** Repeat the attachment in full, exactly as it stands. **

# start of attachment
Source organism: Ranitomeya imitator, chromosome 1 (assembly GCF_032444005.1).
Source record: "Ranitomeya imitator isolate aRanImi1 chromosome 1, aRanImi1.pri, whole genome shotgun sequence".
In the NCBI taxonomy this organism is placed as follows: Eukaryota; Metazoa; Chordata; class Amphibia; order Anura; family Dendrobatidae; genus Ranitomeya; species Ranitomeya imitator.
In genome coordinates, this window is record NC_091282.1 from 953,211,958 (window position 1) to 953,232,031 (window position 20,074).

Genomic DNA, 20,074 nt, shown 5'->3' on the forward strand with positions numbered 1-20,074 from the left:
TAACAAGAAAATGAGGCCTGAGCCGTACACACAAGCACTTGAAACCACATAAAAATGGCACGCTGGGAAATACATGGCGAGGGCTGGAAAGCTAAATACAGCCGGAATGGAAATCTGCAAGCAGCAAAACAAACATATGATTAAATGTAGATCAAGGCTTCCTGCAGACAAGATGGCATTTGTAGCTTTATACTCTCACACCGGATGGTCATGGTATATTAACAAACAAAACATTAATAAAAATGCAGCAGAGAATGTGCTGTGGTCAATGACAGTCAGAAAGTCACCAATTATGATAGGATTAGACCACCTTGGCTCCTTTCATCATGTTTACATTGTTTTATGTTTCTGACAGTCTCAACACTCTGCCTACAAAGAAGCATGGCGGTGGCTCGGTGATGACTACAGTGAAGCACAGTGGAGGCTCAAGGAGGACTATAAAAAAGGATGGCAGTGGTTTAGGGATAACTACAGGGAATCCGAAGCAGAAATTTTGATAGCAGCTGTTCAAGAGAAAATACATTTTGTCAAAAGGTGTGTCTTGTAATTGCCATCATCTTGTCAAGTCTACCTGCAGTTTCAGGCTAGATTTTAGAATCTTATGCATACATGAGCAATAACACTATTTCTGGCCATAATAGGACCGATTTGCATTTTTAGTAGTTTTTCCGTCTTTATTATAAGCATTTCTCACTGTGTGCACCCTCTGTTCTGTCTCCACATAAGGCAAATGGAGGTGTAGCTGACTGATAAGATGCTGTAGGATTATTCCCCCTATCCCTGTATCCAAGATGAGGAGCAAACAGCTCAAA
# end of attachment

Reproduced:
Source organism: Ranitomeya imitator, chromosome 1 (assembly GCF_032444005.1).
Source record: "Ranitomeya imitator isolate aRanImi1 chromosome 1, aRanImi1.pri, whole genome shotgun sequence".
In the NCBI taxonomy this organism is placed as follows: Eukaryota; Metazoa; Chordata; class Amphibia; order Anura; family Dendrobatidae; genus Ranitomeya; species Ranitomeya imitator.
In genome coordinates, this window is record NC_091282.1 from 953,211,958 (window position 1) to 953,232,031 (window position 20,074).

Genomic DNA, 20,074 nt, shown 5'->3' on the forward strand with positions numbered 1-20,074 from the left:
TAACAAGAAAATGAGGCCTGAGCCGTACACACAAGCACTTGAAACCACATAAAAATGGCACGCTGGGAAATACATGGCGAGGGCTGGAAAGCTAAATACAGCCGGAATGGAAATCTGCAAGCAGCAAAACAAACATATGATTAAATGTAGATCAAGGCTTCCTGCAGACAAGATGGCATTTGTAGCTTTATACTCTCACACCGGATGGTCATGGTATATTAACAAACAAAACATTAATAAAAATGCAGCAGAGAATGTGCTGTGGTCAATGACAGTCAGAAAGTCACCAATTATGATAGGATTAGACCACCTTGGCTCCTTTCATCATGTTTACATTGTTTTATGTTTCTGACAGTCTCAACACTCTGCCTACAAAGAAGCATGGCGGTGGCTCGGTGATGACTACAGTGAAGCACAGTGGAGGCTCAAGGAGGACTATAAAAAAGGATGGCAGTGGTTTAGGGATAACTACAGGGAATCCGAAGCAGAAATTTTGATAGCAGCTGTTCAAGAGAAAATACATTTTGTCAAAAGGTGTGTCTTGTAATTGCCATCATCTTGTCAAGTCTACCTGCAGTTTCAGGCTAGATTTTAGAATCTTATGCATACATGAGCAATAACACTATTTCTGGCCATAATAGGACCGATTTGCATTTTTAGTAGTTTTTCCGTCTTTATTATAAGCATTTCTCACTGTGTGCACCCTCTGTTCTGTCTCCACATAAGGCAAATGGAGGTGTAGCTGACTGATAAGATGCTGTAGGATTATTCCCCCTATCCCTGTATCCAAGATGAGGAGCAAACAGCTCAAA